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Cellular maturity and apoptosis in human sperm: creatine kinase, caspase-3 and Bcl-XL levels in mature and diminished maturity sperm.

Authors
Cayli-S; Sakkas-D; Vigue-L; Demir-R; Huszar-G
Source
Mol Hum Reprod 2004 May; 10(5):365-372
NIOSHTIC No.
20029010
Abstract
The relationship between human sperm maturity and apoptosis is of interest because of the persistence of immature sperm in ejaculates in spite of various apoptotic processes during spermatogenesis. We assessed sperm maturity by HspA2 chaperone levels, and plasma membrane maturity by sperm binding to immobilized hyaluronic acid (HA). We also utilized objective morphometry. Sperm were stained with three antibody combinations: active caspase-3/creatine kinase (CK, a marker of cytoplasmic retention), caspase-3/the antiapoptotic Bcl-(XL), and CK/Bcl-(XL). In semen, 13% of sperm stained with CK, caspase-3 or Bcl-(XL), and 28% had stained with two markers. In the mature HA-bound sperm fraction, <4% were single- or double-stained. Regarding sperm regions, CK staining, whether alone or as double staining, occurred in the head and midpiece (15-20%), whereas caspase-3 and Bcl-(XL) were primarily (>80% of sperm) in the midpiece. Morphometrical attributes of clear, single- and double-stained sperm, in line with their more pronounced maturation arrest, showed an incremental increase in head size (due to cytoplasmic retention) and shorter tail length. We hypothesize that during faulty sperm development, three alternatives may occur: (i) elimination of aberrant germ cells by apoptosis; (ii) in surviving immature cells, caspase-3 is activated, and in response the antiapoptotic Bcl-(XL), and perhaps HspA2, provide protection; (iii) in a third type of immature sperm, in addition to the CK, caspase-3 and Bcl-(XL) expression, there are related manifestations of increased head size and shorter tail length. Thus, immature sperm may vary in the type of developmental arrest and in protection mechanisms for apoptosis. These variations are likely to explain the persistence of immature sperm in the ejaculate.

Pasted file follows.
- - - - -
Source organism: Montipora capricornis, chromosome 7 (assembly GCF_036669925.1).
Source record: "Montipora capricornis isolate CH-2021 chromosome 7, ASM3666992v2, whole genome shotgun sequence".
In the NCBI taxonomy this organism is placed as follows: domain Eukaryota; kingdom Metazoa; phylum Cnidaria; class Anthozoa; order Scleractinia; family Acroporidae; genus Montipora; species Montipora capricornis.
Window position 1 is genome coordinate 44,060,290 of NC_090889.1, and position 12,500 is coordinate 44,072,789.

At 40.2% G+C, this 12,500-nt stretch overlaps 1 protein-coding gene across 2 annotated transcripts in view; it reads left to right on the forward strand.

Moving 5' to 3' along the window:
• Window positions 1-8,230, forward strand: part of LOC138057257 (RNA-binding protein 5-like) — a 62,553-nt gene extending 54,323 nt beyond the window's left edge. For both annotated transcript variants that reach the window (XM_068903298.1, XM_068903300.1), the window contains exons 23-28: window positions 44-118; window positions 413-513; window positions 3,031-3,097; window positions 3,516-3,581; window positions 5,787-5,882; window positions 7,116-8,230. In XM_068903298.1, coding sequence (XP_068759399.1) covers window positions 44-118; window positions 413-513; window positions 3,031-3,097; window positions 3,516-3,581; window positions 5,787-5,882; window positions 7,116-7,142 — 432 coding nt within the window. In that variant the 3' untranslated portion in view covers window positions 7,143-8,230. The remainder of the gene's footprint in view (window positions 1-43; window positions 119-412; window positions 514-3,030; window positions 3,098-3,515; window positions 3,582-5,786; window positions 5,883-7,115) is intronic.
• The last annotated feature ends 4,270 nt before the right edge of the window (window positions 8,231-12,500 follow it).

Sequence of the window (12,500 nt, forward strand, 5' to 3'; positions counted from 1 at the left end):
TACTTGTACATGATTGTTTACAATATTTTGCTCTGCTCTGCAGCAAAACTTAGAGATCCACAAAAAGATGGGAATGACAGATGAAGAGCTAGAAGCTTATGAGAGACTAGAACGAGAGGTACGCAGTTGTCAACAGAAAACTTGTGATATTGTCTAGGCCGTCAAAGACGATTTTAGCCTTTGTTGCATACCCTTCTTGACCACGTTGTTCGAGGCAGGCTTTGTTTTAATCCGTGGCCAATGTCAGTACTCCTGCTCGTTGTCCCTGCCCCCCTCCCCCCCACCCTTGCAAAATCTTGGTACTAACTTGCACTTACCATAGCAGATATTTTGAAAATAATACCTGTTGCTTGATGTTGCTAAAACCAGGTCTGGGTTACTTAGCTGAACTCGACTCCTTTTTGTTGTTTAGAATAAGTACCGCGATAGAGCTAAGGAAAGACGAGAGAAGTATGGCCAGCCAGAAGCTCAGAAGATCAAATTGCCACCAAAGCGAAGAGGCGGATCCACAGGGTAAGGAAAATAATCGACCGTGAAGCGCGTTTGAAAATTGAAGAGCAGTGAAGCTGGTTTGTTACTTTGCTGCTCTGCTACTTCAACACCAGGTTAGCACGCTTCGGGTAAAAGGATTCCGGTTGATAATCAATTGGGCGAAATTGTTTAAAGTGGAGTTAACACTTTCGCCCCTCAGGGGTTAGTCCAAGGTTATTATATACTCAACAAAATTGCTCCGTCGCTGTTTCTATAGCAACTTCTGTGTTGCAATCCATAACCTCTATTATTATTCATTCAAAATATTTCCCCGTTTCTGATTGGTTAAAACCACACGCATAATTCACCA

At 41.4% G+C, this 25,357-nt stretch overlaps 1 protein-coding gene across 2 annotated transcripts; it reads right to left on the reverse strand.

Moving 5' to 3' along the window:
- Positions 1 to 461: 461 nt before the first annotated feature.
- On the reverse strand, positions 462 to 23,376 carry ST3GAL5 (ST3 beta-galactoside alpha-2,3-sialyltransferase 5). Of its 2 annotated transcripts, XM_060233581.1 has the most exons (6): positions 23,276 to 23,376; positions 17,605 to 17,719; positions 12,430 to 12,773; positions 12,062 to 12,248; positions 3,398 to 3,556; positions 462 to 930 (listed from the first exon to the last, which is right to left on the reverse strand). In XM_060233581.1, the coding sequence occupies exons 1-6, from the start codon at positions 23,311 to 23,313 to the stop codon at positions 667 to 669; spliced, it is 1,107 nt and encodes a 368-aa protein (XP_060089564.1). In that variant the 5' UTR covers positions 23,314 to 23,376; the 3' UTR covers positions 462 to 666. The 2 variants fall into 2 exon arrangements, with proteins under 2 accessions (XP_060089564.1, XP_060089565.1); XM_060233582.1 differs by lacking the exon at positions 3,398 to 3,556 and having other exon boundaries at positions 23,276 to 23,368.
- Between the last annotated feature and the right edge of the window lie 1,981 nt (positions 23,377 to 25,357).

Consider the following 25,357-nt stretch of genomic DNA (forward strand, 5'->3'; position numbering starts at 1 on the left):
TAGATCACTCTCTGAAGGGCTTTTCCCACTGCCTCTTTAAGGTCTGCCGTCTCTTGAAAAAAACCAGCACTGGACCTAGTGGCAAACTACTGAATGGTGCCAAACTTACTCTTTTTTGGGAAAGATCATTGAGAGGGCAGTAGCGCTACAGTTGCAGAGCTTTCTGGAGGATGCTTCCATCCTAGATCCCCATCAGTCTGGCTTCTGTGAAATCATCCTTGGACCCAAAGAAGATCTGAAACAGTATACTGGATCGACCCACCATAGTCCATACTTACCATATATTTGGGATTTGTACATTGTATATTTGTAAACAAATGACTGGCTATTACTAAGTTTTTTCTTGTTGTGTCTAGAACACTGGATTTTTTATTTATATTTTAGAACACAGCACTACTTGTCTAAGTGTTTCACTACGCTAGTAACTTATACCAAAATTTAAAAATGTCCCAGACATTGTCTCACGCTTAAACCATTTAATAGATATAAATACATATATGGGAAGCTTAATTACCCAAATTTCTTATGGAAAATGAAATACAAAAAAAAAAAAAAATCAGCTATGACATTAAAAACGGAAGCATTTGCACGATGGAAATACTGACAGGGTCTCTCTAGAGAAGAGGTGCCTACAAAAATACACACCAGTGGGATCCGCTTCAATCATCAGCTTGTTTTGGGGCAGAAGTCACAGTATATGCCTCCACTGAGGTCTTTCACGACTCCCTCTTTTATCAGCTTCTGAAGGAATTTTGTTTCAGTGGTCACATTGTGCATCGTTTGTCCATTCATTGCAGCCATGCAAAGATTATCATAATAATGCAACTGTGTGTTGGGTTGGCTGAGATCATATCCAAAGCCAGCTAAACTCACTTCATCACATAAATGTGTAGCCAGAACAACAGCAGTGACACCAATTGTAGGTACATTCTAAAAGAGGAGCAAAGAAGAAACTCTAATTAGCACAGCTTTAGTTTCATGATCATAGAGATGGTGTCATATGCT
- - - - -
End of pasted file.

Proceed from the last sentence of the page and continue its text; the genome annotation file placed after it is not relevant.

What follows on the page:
Keywords
Spermatogenesis; Spermatozoa; Reproduction; Reproductive-effects; Reproductive-system; Reproductive-system-disorders; Cell-biology; Cell-function; Cell-metabolism; Cell-morphology; Cellular-function; Cellular-structures
Contact
Sperm Physiology, Department of Obstetrics and Gynecology, Yale University School of Medicine, New Haven, CT 06525
CODEN
MHREFD
Publication Date
20040501
Document Type
Journal Article
Funding Type
Grant
Fiscal Year
2004
NTIS Accession No.
NTIS Price
Identifying No.
Grant-Number-R01-OH-004061
Issue of Publication
5
ISSN
1360-9947
Source Name
Molecular and Human Reproduction
State
CT
Performing Organization
Yale University
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